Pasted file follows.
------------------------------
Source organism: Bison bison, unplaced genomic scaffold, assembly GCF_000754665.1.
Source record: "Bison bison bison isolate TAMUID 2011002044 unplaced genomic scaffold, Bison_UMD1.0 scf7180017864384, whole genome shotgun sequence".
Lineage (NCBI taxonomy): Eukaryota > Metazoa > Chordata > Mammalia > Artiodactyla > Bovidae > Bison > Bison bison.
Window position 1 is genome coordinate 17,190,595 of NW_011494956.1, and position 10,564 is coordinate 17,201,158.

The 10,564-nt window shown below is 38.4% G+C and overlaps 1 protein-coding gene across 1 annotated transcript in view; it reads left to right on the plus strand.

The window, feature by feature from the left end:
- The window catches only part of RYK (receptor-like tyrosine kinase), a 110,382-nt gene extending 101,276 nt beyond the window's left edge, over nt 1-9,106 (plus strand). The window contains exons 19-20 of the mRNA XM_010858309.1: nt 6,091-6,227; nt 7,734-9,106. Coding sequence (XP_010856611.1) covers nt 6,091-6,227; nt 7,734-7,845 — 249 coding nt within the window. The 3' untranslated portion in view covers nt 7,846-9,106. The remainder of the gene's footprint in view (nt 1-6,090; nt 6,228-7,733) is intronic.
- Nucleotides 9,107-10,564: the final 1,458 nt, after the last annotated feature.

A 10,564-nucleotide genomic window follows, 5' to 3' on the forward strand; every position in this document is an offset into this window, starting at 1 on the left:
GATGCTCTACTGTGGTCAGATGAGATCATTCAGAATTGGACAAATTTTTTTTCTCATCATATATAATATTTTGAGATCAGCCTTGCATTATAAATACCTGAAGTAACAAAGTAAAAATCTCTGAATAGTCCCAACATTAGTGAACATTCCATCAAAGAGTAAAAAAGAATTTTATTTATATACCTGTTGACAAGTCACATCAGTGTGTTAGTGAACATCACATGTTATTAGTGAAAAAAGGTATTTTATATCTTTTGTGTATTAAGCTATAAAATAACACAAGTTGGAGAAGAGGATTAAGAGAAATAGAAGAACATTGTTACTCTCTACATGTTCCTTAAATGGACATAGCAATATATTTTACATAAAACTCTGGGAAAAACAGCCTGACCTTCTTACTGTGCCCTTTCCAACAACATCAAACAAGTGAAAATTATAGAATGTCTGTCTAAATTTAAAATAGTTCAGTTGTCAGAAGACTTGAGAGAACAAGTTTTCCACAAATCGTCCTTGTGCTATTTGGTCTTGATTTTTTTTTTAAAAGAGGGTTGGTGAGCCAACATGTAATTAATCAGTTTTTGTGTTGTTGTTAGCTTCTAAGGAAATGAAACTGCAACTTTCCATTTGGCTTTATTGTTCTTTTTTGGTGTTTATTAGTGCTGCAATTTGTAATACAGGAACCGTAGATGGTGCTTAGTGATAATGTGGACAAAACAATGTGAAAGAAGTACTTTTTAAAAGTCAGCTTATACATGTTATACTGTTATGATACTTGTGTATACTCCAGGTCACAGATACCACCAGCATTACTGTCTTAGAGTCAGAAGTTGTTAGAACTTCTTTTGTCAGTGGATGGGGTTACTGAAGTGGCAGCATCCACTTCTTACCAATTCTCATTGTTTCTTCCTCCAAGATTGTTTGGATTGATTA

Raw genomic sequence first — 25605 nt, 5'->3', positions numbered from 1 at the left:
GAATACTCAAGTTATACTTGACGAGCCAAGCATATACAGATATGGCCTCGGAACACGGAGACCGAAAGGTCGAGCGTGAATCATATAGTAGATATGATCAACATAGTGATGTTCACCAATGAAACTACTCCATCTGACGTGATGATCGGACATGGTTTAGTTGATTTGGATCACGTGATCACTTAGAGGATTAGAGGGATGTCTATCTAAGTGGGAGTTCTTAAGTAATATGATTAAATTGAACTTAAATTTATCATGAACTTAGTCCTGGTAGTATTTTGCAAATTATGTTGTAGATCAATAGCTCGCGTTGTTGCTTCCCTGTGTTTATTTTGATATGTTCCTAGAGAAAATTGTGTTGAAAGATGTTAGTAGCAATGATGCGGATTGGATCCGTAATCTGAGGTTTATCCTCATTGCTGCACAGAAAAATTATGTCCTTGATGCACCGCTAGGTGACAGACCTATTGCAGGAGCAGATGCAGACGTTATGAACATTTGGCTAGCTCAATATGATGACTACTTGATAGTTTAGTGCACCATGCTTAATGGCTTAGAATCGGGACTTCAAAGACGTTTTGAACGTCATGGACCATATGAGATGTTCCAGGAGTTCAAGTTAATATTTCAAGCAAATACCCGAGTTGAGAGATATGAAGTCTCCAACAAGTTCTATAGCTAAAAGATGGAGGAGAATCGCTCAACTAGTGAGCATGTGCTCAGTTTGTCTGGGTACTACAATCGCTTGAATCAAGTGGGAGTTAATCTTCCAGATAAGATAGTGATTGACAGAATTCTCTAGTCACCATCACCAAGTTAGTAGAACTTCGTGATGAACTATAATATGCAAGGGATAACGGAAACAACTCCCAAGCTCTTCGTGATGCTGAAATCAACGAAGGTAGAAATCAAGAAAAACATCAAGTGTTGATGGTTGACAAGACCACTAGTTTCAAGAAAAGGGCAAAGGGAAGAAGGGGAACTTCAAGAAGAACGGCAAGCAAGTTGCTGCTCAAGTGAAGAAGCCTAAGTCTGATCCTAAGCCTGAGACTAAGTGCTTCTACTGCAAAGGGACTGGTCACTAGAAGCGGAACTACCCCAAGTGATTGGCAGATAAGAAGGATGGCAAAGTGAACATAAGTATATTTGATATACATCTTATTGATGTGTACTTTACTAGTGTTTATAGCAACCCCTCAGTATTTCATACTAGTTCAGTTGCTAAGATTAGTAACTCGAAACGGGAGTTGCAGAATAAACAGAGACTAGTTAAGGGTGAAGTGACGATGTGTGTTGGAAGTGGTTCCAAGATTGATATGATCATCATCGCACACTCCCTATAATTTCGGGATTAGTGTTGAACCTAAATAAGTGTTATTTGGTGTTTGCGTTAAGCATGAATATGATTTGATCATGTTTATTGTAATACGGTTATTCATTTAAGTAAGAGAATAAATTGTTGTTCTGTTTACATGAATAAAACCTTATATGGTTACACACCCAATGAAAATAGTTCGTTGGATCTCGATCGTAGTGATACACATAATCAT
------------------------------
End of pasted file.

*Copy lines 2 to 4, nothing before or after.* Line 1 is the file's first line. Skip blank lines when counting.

Source record: "Bison bison bison isolate TAMUID 2011002044 unplaced genomic scaffold, Bison_UMD1.0 scf7180017864384, whole genome shotgun sequence".
Lineage (NCBI taxonomy): Eukaryota > Metazoa > Chordata > Mammalia > Artiodactyla > Bovidae > Bison > Bison bison.
Window position 1 is genome coordinate 17,190,595 of NW_011494956.1, and position 10,564 is coordinate 17,201,158.